Streacom FC9 HTPC Case Review
If the FC9 had a face book page, it's status would most assuredly be "It's Complicated"
When we looked at the interior we said there wasn't a lot to see, that doesn't mean there's not a lot going on. it's not until we come to the build that we begin to understand what this case is all about. The time we spent drooling over the various heat pipes and contact plates not only left us with a bit of a turgid, but also instilled a due sense of fear and apprehension with regards to how it all went together. Still, at lest we have the instructions. Ah yes, the instructions, which at first sight appear to be well laid out and instructive (as per their name) are at best not that much help, and at worst a bit misleading with regards to the easiest way to attach the heat pipes to the contact plate.
Choice of motherboard plays a critical role in the assembly of the FC9s cooling system. If you have a motherboard with the 24pin connection running along the left side when viewed from the rear then it's not going to be compatible with the standard contact plate assembly. More of this at the end of the build section. For now though lets push on with a motherboard that is compatible.
For the review we're using the MSI FM2-A55M-E33. The back plate having been removed leaves space for four small adhesive padded metal discs to be attached to the motherboard holes. This process would be the same regardless of the CPU you were using with the exception of 2011 which of curse has internally threaded motherboard holes. Without the back plate there is a considerable reduction in strength particularly noticeable on AMD boards as the mounting holes are widely spaced.
The instructions suggest that the heat pipes first be attached to the side of the case and then held in place by the contact plate and top clamp. In practice we found that a bit of a faff and after about 30 minutes of smearing TIM around the place found it much easier and cleaner to clamp the heat pipes very loosely in the contact plate assembly before attaching the assembly to the motherboard. On just very slight tightening of the motherboard sprung tensioned screws we noted a worrying amount of bend in the motherboard.
With the CPU contact plate in place the heat pipes can then be eased through to make direct contact with the side of the case. Be prepared to get through a fair amount of TIM as all contact between Aluminium and copper has a liberal coating applied. Once everything is in place the Aluminium side panel contact plates can be positioned and screwed into place from the outside.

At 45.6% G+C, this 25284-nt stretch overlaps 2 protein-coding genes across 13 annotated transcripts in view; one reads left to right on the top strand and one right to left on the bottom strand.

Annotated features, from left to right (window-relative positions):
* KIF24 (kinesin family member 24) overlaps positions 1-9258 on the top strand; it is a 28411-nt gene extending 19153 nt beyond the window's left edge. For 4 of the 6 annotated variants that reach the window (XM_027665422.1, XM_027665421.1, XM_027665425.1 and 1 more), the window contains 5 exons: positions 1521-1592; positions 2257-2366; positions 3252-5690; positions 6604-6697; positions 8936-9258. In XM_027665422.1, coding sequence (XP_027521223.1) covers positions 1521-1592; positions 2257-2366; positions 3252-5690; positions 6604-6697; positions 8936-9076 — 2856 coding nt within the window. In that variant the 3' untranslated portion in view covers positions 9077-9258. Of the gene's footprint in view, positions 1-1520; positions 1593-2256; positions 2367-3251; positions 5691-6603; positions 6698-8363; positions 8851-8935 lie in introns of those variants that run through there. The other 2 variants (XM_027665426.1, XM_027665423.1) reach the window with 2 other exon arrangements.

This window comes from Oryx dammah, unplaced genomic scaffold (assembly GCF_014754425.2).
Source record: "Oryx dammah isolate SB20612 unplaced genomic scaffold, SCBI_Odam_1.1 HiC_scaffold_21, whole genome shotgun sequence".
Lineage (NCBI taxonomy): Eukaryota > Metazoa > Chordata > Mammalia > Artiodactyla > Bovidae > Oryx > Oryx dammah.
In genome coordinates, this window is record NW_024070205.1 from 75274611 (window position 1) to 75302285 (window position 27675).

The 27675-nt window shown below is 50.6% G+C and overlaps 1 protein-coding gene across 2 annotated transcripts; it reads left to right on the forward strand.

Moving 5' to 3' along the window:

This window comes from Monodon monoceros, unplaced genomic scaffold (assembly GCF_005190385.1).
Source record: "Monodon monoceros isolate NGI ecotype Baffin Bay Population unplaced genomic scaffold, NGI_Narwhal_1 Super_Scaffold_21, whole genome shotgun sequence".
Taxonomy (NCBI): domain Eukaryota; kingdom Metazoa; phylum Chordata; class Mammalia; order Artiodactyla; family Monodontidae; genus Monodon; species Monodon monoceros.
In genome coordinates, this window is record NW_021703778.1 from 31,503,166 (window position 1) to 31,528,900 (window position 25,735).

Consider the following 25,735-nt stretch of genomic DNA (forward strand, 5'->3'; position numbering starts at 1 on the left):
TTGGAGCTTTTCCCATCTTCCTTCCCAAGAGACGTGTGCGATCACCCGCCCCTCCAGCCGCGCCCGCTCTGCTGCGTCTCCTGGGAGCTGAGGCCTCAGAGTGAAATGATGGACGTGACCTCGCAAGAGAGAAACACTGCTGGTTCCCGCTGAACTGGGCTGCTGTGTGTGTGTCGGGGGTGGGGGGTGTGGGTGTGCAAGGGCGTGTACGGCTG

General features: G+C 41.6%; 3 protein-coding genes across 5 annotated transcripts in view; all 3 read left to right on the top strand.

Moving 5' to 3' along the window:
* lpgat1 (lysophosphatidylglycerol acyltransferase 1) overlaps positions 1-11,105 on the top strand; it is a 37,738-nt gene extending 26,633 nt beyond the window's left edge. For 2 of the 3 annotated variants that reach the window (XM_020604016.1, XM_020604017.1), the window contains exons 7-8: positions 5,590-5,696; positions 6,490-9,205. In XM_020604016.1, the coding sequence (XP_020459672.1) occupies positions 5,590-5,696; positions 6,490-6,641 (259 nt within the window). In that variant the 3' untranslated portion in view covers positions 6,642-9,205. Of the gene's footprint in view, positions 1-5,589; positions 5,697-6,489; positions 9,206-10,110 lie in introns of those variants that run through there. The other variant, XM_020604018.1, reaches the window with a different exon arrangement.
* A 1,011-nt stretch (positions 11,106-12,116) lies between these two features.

In the image below left you can see the issue that arises as a result of the 24 pin connection being located along the side of the motherboard. Even without the heat pipes clamped in place it's easy to see that there's no way the two are compatible. All is not lost though as a contact plate riser is available (shown below right) that will give an additional 32mm of clearance. Bear in mind that this isn't included in the basic kit and will set you back £20 or so should you need it.
As we're going to be using the on board graphics of the AMD A8 5600 there's no real need to fit a Discrete GPU. Should you choose to, or need to, bear in mind it will need to be low profile and low power. We have however fitted a 3.5" drive to the underside of the drive rack leaving space up top for a 2.5" and an optical drive should we so desire. With the drive in place the rack is simply rotated round and secured in place with some of the smallest screws we've ever seen used in a case.
Power comes from the external Nano 150 and is ported in via a single black braded cable to the 24 pin connection. A small PCB is appended to the 24 pin connection which handles power distribution to a grand total of 4 connections. In total a 4pin CPU power plug and inline connection having 2xSATA and 1x4 pin Molex. Clearance between the 24 pin unit and the HDD is also pretty limited, the image below right actually shows the HDD resting very slightly on top of the unit.
With everything wired up and checked we can close the HDD rack door. As there's not a lot of wires, there's not a lot of tidying to do, but as always every care is taken to produce a tidy job.
The FC9 looks quite striking in it's natural habitat, and as it's available in both black and silver will blend in with the majority of existing kit. Although we've put the unit into a vertical stacking system here, it's of such a size as to easily fit a shelf in all but the smallest home AV units.